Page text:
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Jumbo’s early struggles with core fans are too complex to explain here, but his matches were probably part of it. While he was framed as a successor to Antonio Inoki, teaming with Baba and having an old Inoki title revived for him, Tsuruta’s booking showed the sensibilities that had gotten Baba over. In the Baba-Inoki tag formula, Baba hit the home run while Inoki loaded and ran the bases, and this was often the case with Jumbo as well. But Inoki usually got the win with a submission, while Baba saw submission holds as a source of tension and release for crowds, not as finishes in themselves. A couple of top foreigners’ signature submissions were heavily protected — Tsuruta inherited one, the Funks’ spinning toe hold — and since Tsuruta’s title defenses remained ⅔-falls throughout the decade, submissions could be used as a finish, if not the finish. But he doesn’t get the submission tonight, as hard as he may try with the cobra twist.
After two flying cross-chops, Máscaras grabs Jumbo’s arms and wraps his legs around his biceps in a lotus lock. He wins the first fall. Jumbo hits a couple suplexes to get back in the game, but he continues to struggle against Máscaras on the mat. It’s ultimately a missile dropkick which gets him a pinfall. Wrestler and later AJPW booker Akio Sato has suggested that one reason Tsuruta struggled to get over with core fans was that booking made him look like an impotent grappler compared to Inoki, in an era where New Japan’s ace captivated millions with his “strong style” slogan and faux-MMA “different styles fights”. In later years, a Boston crab became part of Tsuruta’s finishing sequence, but he rarely got the win with that crab.
Why Did It Have To Stop?
Over the next several years, Máscaras brought other luchadors to the territory. His brother Dos Caras was most prolific, but for a few years, EMLL legends such as El Halcon and Dr. Wagner (Sr.) also appeared in AJPW. EMLL footage before 1983 is nearly nonexistent, which makes this period of All Japan that much more valuable.
It couldn’t last forever. AJPW’s network took over the company in 1981, concerned with stagnant ratings and a lack of homegrown (cheaper) stars. No matter what you’ve heard about Baba’s grand plan to make Jumbo the ace, it was their appointed booker, Sato, who made it happen. He also mentored young talent, and if not for him, the brightest would not have blossomed enough to save the company after Genichiro Tenryu left in 1990.
But the Sato era is also frustrating in retrospect. Alongside British legend Billy Robinson, Máscaras had redefined what a foreign wrestler could be in the seventies. As Robinson declined, and Máscaras suffered from Sato’s disdain for lucha, All Japan’s foreigner pool homogenized. But by then, lucha had gotten into puroresu’s DNA forever.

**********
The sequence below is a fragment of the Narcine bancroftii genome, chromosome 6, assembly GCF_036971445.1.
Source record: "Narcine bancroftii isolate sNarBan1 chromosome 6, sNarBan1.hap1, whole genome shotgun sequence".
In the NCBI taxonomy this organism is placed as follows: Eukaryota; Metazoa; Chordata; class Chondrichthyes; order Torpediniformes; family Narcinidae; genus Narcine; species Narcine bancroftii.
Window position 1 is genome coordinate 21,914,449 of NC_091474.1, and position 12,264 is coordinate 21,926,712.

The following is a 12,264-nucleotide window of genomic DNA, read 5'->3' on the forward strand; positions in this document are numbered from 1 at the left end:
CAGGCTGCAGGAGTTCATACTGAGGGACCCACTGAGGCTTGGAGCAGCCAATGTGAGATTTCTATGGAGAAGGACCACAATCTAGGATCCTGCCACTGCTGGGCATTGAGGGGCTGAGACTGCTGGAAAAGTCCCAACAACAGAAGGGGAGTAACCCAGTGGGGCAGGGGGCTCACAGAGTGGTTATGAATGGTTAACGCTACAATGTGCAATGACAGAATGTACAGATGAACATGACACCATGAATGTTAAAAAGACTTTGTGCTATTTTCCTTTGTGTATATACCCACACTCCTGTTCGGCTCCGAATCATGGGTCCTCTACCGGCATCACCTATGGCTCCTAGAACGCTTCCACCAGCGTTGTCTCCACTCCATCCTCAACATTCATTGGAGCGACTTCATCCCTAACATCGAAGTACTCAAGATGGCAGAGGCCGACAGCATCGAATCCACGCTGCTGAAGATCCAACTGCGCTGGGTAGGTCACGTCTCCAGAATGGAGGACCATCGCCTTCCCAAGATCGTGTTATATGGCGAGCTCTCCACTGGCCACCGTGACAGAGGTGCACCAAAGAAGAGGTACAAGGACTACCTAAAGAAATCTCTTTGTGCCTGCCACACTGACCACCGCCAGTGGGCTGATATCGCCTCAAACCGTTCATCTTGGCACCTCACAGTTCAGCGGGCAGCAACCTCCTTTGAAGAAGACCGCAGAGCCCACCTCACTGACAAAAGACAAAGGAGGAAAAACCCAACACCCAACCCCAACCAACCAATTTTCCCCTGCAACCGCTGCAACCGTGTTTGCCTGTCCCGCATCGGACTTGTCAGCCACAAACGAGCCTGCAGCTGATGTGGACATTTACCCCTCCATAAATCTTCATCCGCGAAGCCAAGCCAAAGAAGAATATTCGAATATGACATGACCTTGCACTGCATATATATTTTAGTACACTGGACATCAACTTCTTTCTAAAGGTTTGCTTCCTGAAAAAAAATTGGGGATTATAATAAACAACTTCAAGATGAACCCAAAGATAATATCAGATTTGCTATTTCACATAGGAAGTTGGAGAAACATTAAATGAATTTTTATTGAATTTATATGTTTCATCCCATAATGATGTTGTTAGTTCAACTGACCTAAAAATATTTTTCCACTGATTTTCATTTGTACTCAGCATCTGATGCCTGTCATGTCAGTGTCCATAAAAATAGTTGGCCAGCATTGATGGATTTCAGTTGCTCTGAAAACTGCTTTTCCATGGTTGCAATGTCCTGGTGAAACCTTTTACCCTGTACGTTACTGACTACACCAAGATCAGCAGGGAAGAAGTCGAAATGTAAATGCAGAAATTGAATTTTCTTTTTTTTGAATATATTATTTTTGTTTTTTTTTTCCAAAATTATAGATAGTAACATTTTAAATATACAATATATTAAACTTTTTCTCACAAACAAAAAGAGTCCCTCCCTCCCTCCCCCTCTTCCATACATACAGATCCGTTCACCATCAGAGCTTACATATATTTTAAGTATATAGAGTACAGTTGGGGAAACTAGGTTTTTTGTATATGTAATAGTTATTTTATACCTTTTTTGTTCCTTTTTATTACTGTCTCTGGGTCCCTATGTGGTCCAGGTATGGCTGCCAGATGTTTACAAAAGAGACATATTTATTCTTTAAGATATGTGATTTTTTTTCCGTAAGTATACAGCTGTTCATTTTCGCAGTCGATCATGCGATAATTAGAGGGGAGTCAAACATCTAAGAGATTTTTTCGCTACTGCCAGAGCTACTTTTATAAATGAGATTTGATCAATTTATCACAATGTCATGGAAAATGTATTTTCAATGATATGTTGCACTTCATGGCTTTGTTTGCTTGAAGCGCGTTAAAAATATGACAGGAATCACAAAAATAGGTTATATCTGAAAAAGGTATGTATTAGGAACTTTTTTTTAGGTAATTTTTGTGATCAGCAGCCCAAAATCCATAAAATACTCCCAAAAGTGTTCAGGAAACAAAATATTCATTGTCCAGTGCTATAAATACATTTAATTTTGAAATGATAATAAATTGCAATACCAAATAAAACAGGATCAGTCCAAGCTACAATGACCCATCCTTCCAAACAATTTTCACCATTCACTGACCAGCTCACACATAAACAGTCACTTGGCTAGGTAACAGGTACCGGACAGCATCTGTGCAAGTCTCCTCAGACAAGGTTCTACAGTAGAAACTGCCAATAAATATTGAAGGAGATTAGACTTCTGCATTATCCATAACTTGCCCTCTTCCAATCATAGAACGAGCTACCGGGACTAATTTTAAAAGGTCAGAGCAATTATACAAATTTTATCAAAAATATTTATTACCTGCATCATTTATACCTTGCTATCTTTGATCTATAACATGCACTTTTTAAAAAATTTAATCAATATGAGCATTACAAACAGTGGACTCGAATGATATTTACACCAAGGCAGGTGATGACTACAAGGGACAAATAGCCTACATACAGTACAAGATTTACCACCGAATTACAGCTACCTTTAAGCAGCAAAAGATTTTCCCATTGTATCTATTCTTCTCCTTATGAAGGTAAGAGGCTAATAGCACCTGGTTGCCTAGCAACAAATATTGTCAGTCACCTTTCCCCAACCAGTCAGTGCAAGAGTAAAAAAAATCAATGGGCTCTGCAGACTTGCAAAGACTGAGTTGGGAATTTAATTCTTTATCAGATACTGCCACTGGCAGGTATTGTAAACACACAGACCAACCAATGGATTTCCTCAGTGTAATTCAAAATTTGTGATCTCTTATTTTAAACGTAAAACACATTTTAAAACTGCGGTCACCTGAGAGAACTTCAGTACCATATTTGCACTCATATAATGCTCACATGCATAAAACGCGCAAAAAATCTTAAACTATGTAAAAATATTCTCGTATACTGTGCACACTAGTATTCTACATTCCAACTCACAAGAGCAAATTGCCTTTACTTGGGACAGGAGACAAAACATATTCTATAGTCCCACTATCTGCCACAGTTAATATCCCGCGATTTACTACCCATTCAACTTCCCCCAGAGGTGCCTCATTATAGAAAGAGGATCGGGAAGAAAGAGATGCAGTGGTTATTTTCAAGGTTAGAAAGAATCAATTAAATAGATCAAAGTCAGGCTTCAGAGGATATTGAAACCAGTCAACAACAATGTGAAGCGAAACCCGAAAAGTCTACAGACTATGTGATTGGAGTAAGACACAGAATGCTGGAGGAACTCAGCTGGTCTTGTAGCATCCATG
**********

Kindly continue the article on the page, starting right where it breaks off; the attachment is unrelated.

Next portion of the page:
You’ve Blown It All Sky High
After a flurry of offense, a Máscaras dropkick has Tsuruta roll out of the ring, and the luchador can’t resist a plancha. It hits, but Mil catches his leg in an empty chair. Puroresu would long lean on the countout victory to protect the aura of top foreigners. Moreover, this finish may read as a hint of Máscaras’ backstage reputation, which Mick Foley and Bruce Pritchard later made infamous to the English-speaking fanbase.
But in 1977, none of the fans knew that, and what they saw instead was sportsmanship. After the match, Máscaras shakes Tsuruta’s hand and the two embrace. As a child, Toshiaki Kawada had hated the crude, bloody wrestling which his grandfather watched, but when he saw this match on TV, it hooked him. Many miles away, a young Kenta Kobashi watched the match and was transfixed. The match would be named the best of the year at the Tokyo Sports awards, the second of a three-year Tsuruta streak.
Part of what made the Idol Showdown special to Kawada and many more was that sportsmanship, but that would not reflect AJPW in the decade to come. As Terry Funk became the company’s top babyface, its product became defined by the Funks’ Manichean battles against Abdullah the Butcher and the Sheik. In the Sato period, pro wrestling’s ultimate outlaws, Stan Hansen and Bruiser Brody, overwhelmed the Funks and natives alike and revamped the ugly-American characters that puroresu had long relied on. Then, Riki Choshu led a splinter company of former New Japan talent into a working arrangement with All Japan. What ensued was brilliant at its best, but always volatile. Finally, Genichiro Tenryu broke up with Tsuruta and formed Revolution, an insurgent faction inspired by Choshu.
And yet, that sportsmanship was something Baba loved too much to let go forever. Nine years after the Idol Showdown, Jumbo defeated Animal Hamaguchi in the thick of the heated AJPW vs. Japan Pro feud. Despite having lost his match in a best-of-five on that show, Hamaguchi showed grace and humility, which moved Baba to remark that he wanted the rest to learn from it. When All Japan found its own “bright, cheerful and violent” identity a few years later, the future that Hamaguchi and the Idol Showdown had promised could come true, while Jumbo’s physicality and Baba’s sensibilities were finally reconciled through the work of a new generation.